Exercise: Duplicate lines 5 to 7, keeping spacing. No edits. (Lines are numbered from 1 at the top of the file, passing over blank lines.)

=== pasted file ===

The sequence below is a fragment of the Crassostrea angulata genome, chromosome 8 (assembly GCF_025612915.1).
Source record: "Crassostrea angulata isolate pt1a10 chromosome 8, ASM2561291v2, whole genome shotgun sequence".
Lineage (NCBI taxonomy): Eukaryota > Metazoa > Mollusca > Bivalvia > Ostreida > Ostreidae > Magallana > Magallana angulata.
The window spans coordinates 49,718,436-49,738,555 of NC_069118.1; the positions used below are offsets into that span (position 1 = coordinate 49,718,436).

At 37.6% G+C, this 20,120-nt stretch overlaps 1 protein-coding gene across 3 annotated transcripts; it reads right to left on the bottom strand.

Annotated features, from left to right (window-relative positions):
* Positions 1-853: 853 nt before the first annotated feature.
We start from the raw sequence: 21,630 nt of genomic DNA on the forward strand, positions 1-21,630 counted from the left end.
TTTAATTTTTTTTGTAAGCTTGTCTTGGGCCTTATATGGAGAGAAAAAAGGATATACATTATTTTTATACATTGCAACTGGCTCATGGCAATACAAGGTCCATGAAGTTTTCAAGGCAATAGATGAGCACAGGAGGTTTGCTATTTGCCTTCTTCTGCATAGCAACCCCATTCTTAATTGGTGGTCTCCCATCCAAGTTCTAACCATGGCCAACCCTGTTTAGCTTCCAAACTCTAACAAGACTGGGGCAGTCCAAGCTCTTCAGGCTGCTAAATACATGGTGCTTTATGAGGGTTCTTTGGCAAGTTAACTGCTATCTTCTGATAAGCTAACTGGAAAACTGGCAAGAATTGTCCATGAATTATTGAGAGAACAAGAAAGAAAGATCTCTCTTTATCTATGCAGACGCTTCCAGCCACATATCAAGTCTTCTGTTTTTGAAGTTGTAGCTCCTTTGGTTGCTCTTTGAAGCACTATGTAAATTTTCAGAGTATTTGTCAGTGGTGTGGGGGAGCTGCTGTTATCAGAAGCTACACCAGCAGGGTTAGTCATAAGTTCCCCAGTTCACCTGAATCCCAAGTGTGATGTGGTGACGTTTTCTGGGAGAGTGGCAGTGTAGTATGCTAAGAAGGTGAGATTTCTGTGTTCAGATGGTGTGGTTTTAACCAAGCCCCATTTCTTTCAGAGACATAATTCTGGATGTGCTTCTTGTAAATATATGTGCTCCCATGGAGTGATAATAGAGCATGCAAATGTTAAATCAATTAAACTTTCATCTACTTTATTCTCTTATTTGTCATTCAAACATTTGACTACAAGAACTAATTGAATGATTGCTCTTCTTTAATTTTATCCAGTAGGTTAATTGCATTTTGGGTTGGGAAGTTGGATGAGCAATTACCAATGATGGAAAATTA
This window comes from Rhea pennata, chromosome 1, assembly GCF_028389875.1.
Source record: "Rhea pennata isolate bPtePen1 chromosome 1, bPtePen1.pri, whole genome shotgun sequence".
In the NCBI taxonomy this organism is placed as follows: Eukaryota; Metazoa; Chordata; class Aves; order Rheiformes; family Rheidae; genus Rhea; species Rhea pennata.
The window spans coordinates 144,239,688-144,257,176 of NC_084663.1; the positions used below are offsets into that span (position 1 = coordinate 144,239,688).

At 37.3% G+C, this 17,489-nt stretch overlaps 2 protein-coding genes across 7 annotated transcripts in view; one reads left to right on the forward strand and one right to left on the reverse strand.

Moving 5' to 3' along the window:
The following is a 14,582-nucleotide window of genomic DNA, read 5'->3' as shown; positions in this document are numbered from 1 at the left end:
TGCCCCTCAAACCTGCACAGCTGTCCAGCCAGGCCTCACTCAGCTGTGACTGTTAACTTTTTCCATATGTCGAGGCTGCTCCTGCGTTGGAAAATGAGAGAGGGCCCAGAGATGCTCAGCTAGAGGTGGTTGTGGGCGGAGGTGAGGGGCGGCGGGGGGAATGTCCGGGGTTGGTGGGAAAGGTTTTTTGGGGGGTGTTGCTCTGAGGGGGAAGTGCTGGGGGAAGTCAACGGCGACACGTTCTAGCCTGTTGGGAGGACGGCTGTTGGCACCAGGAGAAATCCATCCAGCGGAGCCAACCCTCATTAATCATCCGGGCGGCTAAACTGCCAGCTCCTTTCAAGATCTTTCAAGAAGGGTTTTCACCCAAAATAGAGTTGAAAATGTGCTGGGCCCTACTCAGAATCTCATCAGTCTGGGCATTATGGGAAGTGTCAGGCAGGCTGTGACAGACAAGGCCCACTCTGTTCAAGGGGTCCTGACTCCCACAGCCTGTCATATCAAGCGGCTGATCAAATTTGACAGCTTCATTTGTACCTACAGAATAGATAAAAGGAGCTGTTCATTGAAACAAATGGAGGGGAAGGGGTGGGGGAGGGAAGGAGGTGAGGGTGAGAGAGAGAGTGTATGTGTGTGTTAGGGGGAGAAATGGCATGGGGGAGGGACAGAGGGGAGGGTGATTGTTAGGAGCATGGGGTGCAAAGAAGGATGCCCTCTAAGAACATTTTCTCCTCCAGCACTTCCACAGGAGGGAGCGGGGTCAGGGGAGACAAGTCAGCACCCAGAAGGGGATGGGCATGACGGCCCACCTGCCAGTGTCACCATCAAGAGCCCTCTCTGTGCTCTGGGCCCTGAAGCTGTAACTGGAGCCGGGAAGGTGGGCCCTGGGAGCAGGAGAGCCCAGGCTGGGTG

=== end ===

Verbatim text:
At 37.6% G+C, this 20,120-nt stretch overlaps 1 protein-coding gene across 3 annotated transcripts; it reads right to left on the bottom strand.

Annotated features, from left to right (window-relative positions):
* Positions 1-853: 853 nt before the first annotated feature.